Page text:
Oversight hearing focuses on affordable housing, tenant rights

A Black man sits on a dais in front on a YouTube stream.

Councilmember Robert White chairs an oversight hearing for the Office of the Tenant Advocate. Screenshot

D.C. community members and government officials testified before the Committee on Housing at an oversight hearing on Feb. 8, which aimed to evaluate the performance of the Office of the Tenant Advocate (OTA).

In 2023, amid soaring rent prices in D.C. and across the United States, the D.C. Council approved an emergency bill to cap maximum annual rent increases in rent-controlled units to 6%. This effort was partially spearheaded by Councilmember Robert White, who now chairs the Committee on Housing. However, residents and Chief Tenant Advocate Johanna Shreve argued the city could do more to protect affordable housing.

In a city where renters outnumber homeowners, rent control is critical in keeping housing affordable and maintaining housing security for the majority of D.C.’s population. Over the summer, both residents and councilmembers alike called for comprehensive reform.

During February’s hearing, trustee David Marlin, representing the Committee of 100 on the Federal City, urged the Committee on Housing to make structural reforms to the rent control statute to protect tenants and make it easier to expand rent control.

“It is a well-supported fact that the District needs more affordable housing to prevent the displacement of our working force,” Marlin said.

To that end, Marlin advocated for the repeal of two provisions of the rent control statute: voluntary agreements and certificates of assurance.

Both voluntary agreements and certificates of assurances have been subject to repeated moratoria over the last few years. However, two pending bills, introduced by Councilmember Anita Bonds and Councilmember Christina Henderson respectively, call for the permanent repeal of these provisions.

According to Marlin, both provisions have been a “poison pill” for the expansion of rent control.

Voluntary agreements allow landlords to increase rent beyond what is stipulated in rent control limits in exchange for offering upgrades to their buildings, as long as they have the approval of 70% of tenants. Critics of voluntary agreements, like Marlin, argue landlords often pressure tenants into signing these agreements, abusing this provision as a loophole to raise the rent of rent-controlled units.

Certificates of assurance, on the other hand, ensure landlords are compensated if their buildings are ever converted into rent-controlled housing for the difference between market rents and rent-controlled rent. To Marlin, this has the potential to drain D.C.’s coffers, diverting funds away from other crucial programs. In its four decades of rent control, D.C. has never granted a certificate of existence, despite an influx of applications in 2020.

Shreve, the head of the OTA, also spoke about reforms to rent control. Among other efforts in the past year, Shreve said that OTA contributed to the drafting of the emergency bill that capped rent increases and promoted provisions that would prevent landlords from overcharging tenants.

But Shreve shared concerns about continuing automatic rent increases for rent-controlled units, especially since many older buildings have faulty amenities. She suggested landlords instead build a mandatory replacement reserve fund, which would obligate landlords to pay for upgrades and improvements, as well as anticipated maintenance costs. Landlords could put any additional revenue from rent increases into the reserve fund.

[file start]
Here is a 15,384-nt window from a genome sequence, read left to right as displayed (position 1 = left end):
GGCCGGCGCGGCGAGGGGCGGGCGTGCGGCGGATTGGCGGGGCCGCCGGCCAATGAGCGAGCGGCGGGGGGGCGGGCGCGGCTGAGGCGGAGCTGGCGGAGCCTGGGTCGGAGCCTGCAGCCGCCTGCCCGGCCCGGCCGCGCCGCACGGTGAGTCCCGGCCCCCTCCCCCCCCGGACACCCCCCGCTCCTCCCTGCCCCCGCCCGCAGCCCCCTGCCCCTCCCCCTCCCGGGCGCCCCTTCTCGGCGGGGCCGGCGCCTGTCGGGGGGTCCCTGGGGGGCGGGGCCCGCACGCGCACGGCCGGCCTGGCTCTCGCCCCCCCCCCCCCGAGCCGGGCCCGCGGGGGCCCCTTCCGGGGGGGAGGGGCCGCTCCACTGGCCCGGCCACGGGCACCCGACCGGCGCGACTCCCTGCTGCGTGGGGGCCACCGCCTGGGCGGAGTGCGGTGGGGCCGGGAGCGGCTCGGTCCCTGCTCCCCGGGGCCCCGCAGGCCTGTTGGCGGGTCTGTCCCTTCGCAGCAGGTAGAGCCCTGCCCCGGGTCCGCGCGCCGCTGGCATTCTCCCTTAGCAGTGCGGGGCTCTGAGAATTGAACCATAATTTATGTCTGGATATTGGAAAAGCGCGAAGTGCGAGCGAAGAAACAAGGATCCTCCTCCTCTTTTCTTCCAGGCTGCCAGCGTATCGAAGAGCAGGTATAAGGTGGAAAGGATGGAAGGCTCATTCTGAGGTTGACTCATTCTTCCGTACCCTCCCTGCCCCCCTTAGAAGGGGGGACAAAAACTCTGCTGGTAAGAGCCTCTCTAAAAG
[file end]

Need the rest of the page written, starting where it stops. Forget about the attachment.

“I think the automatic rent increase business needs to be rethought,” Shreve said. “Why are we as a city giving [landlords] an increase every year without justification?”

While residents all said D.C. should create more affordable housing, there was disagreement on the approach. Co-founder of Chevy Chase Voice Sheryl Barnes opposed Mayor Muriel Bowser’s plan to increase density in areas like Chevy Chase through adding more affordable housing. She instead suggested the city work to distribute its housing vouchers and fill vacant units.

The hearing also touched on what OTA can do to promote tenant rights. 

A tenant group, the Tenant Advocacy Coalition (TENAC), pushed for more transparency on the OTA website so tenants could more readily navigate any difficulties with landlords and track potential policy changes.

“TENAC has long wanted an addition to the OTA website that would list current issues tenants face and reforms necessary to resolve these issues,” Robert Leardo, co-chairman of TENAC, said. “With such a resource, all stakeholders, the council, and its staff could be brought up to speed quickly on tenant legislation issues and needed reforms…It is vitally important tenants be well informed of the issues that affect the community.”

Leardo also proposed several policies he said would improve accountability for landlords and protect tenants from incurring avoidable costs, such as a repair and deduct law that has been successful in Massachusetts. Under such a law, tenants can make repairs and have repair costs deducted from their rent in the event their housing is in unhabitable condition and landlords refuse to make repairs.

Shreve emphasized OTA’s role in rectifying the imbalance of economic power between landlords and tenants, expressing concern over the “alarming” frequency of tenants being displaced by building closures. Using the nuisance abatement fund, the Department of Buildings has the authority to order tenants to vacate buildings that violate housing codes. Shreve said it was an immediate priority for OTA to engage with the Department of Buildings 

Issues |Rent Control|Tenants

Region |Washington DC

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